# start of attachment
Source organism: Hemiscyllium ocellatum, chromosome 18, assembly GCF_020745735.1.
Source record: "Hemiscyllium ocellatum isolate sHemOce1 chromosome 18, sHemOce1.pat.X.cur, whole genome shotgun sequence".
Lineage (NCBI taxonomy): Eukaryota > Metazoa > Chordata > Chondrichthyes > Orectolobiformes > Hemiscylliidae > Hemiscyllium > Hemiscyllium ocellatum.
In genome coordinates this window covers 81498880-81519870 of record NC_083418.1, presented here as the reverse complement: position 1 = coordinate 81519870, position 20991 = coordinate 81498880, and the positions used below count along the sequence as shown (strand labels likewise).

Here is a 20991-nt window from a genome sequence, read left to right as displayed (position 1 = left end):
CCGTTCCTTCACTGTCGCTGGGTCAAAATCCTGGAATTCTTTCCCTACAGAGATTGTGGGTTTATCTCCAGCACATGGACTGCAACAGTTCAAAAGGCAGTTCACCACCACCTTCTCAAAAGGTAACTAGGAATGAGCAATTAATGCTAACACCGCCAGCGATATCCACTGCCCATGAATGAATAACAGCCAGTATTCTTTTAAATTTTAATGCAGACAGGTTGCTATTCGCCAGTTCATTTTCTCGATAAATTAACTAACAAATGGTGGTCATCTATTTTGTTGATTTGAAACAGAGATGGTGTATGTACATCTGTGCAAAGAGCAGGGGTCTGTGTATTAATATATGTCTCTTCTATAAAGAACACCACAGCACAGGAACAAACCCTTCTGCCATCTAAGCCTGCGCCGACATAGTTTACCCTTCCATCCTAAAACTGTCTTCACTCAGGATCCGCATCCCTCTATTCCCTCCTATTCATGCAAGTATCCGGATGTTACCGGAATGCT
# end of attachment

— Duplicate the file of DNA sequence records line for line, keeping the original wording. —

Source organism: Hemiscyllium ocellatum, chromosome 18, assembly GCF_020745735.1.
Source record: "Hemiscyllium ocellatum isolate sHemOce1 chromosome 18, sHemOce1.pat.X.cur, whole genome shotgun sequence".
Lineage (NCBI taxonomy): Eukaryota > Metazoa > Chordata > Chondrichthyes > Orectolobiformes > Hemiscylliidae > Hemiscyllium > Hemiscyllium ocellatum.
In genome coordinates this window covers 81498880-81519870 of record NC_083418.1, presented here as the reverse complement: position 1 = coordinate 81519870, position 20991 = coordinate 81498880, and the positions used below count along the sequence as shown (strand labels likewise).

Here is a 20991-nt window from a genome sequence, read left to right as displayed (position 1 = left end):
CCGTTCCTTCACTGTCGCTGGGTCAAAATCCTGGAATTCTTTCCCTACAGAGATTGTGGGTTTATCTCCAGCACATGGACTGCAACAGTTCAAAAGGCAGTTCACCACCACCTTCTCAAAAGGTAACTAGGAATGAGCAATTAATGCTAACACCGCCAGCGATATCCACTGCCCATGAATGAATAACAGCCAGTATTCTTTTAAATTTTAATGCAGACAGGTTGCTATTCGCCAGTTCATTTTCTCGATAAATTAACTAACAAATGGTGGTCATCTATTTTGTTGATTTGAAACAGAGATGGTGTATGTACATCTGTGCAAAGAGCAGGGGTCTGTGTATTAATATATGTCTCTTCTATAAAGAACACCACAGCACAGGAACAAACCCTTCTGCCATCTAAGCCTGCGCCGACATAGTTTACCCTTCCATCCTAAAACTGTCTTCACTCAGGATCCGCATCCCTCTATTCCCTCCTATTCATGCAAGTATCCGGATGTTACCGGAATGCT